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Capitol Latino

Politics, Culture, Reporters, Thieves

Last year I was standing outside a checks cash in neglected East Chicago. I was working as an organizing fellow for Obama at the time and my instructions were to register as many voters as I could. The checks cash was on a terrifying corner. Cars packed to the brim with armed gangland stereotypes–both black & Latino–streamed into the parking lot all day. Half of the people in the car would enter the checks cash, the rest would stand (presumably) on guard outside; and then the process would be repeated for those who had originally remained on guard. It was there that I met a young man with the murderer’s tear drop tattooed on the fringe of his eyesocket. I asked him if was registered. He said simply, “Convicted felon.” I asked him if he was off papers. He told me he was not.

As he stood outside watching the street, I asked another group of black men wandering into the cash checks if they were registered. They said they were not. I asked them if they would register. They said they would not. “Nigga why NOT!?!” demanded the tear-dropped black youth, before proceeding with the most eloquent punditry I heard during the election, about McCain’s fiscal policy and Obama’s urban experience, ending with the line, “If you ain’t gon vote, den yo kids ain’t gon’ be nuthin but a hood nigga like me ‘n’ you, son.” Three registered. One was a convicted felon and so could not. I wrote it all down in my notebook and it got me thinking…

The young man was a whirlwind of informed discourse and what our presumptive society would deem a “lost cause.” He was rough as hell around the edges and made no pretenses about his affiliation with a violent lifestyle. My question is, regarding the “merit problem,” when will potent Americans like Obama’s tear-dropped crusader in East Chicago have a place in American classrooms?  Or is it, like he said, that the hope is for the next generation and that his generation is a lost cause?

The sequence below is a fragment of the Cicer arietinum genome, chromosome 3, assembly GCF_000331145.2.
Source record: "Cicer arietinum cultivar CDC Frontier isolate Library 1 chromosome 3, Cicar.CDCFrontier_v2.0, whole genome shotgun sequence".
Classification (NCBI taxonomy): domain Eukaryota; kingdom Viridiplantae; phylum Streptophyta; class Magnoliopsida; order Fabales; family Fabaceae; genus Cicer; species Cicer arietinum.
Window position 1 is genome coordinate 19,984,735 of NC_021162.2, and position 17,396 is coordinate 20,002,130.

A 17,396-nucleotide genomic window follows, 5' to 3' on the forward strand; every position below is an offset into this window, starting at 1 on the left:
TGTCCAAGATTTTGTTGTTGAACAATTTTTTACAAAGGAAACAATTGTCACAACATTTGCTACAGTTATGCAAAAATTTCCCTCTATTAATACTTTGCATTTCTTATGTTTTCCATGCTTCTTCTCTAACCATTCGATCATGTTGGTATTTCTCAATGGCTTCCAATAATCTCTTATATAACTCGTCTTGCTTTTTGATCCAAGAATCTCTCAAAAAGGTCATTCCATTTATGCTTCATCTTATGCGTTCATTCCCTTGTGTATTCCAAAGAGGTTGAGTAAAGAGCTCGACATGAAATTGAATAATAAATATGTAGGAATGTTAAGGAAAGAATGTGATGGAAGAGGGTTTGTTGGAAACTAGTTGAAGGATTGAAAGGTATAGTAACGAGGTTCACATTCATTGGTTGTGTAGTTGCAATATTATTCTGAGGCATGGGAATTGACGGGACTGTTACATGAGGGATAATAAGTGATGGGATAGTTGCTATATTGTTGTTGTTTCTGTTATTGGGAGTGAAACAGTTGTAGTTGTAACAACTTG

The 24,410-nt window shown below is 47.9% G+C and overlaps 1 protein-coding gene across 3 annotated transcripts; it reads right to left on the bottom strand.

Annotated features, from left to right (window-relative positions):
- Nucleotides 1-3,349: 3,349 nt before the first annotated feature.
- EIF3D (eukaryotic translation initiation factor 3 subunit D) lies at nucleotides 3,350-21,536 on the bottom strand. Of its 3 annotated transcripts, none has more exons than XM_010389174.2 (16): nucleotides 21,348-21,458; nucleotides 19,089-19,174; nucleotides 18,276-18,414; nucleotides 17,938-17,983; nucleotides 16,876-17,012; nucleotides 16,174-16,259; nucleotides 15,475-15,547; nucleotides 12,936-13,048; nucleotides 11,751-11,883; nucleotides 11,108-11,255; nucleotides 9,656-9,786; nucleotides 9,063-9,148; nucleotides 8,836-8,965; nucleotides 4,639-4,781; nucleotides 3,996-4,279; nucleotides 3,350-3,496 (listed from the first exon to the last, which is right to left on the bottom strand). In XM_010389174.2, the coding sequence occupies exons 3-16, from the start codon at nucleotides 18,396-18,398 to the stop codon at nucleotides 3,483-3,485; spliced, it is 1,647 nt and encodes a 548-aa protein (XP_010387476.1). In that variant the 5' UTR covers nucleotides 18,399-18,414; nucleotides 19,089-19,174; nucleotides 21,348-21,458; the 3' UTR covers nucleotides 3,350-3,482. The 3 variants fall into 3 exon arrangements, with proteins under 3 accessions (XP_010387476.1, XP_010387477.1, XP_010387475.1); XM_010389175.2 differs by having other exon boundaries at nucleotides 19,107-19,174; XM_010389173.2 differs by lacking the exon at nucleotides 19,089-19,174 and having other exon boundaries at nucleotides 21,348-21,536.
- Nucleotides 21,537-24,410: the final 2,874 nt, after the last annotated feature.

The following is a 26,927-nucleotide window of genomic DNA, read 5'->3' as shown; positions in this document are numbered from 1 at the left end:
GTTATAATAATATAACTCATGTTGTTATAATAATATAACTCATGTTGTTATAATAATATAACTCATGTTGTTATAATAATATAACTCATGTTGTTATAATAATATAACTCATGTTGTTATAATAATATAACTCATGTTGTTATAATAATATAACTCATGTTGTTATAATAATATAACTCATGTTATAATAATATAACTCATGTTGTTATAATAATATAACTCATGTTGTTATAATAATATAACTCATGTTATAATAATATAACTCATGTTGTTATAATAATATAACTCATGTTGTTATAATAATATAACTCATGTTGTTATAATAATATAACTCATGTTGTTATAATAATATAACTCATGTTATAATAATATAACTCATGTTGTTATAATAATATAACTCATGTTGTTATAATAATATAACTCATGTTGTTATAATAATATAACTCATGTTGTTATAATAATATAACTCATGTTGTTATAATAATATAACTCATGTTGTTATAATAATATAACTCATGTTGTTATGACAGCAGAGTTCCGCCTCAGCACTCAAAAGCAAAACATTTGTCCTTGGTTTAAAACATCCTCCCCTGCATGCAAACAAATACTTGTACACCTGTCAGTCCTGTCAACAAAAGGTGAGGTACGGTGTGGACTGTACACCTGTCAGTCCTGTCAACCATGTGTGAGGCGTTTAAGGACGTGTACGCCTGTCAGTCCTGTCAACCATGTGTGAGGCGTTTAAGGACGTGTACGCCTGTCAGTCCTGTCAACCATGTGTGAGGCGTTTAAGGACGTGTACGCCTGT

East Chicago grooms many locals with abilities that we, as a society, ought harness. Bold is the hallmark of “ignorant” in the United States. It was bold slaves and hillbillies who followed the drinking gourd and the Oregon Trail. But back then, there was an optimism that has been extinguished in the era of religious devotion to institutional merit. Pres. Obama spoke of “turning your back on your country” by dropping out of school. But public school education equips us with only a diploma, and virtually none of the practical weaponry that can be learned on porches and street corners. “Merit,” it seems, needs to be redefined to acknowledge that the drug dealer with a Cadillac is a successful businessman, and the working single mother of five fed, clothed, & respectful children is an administrative genius, even without an MBA.

In my opinion, OpenCourseWare is the best contribution an academic can make to the broader society. Free and accessible lectures, notes, readings, and other materials are the starting point. The next step is to facilitate conversations online like the one we’re having here, but on the open Internet where all can access the discussion threads. Then, the most intelligent & impassioned contributors can be identified and incorporated into research teams in relevant subjects. The final step is in the credentialing process. As the facilitator and moderator of the discussion, academics & researchers will be able to offer sound guidance to schools and/or employers about applicants based on their remote contributions. Admittedly, what I’m suggesting here is imperfect, but it could work as a way to use the Internet to address the merit problem.

NOTE: Excerpted from my comments on Melissa Harris Lacewell’s Facebook wall regarding Lane Guinier’s address at the State of the Black Union.


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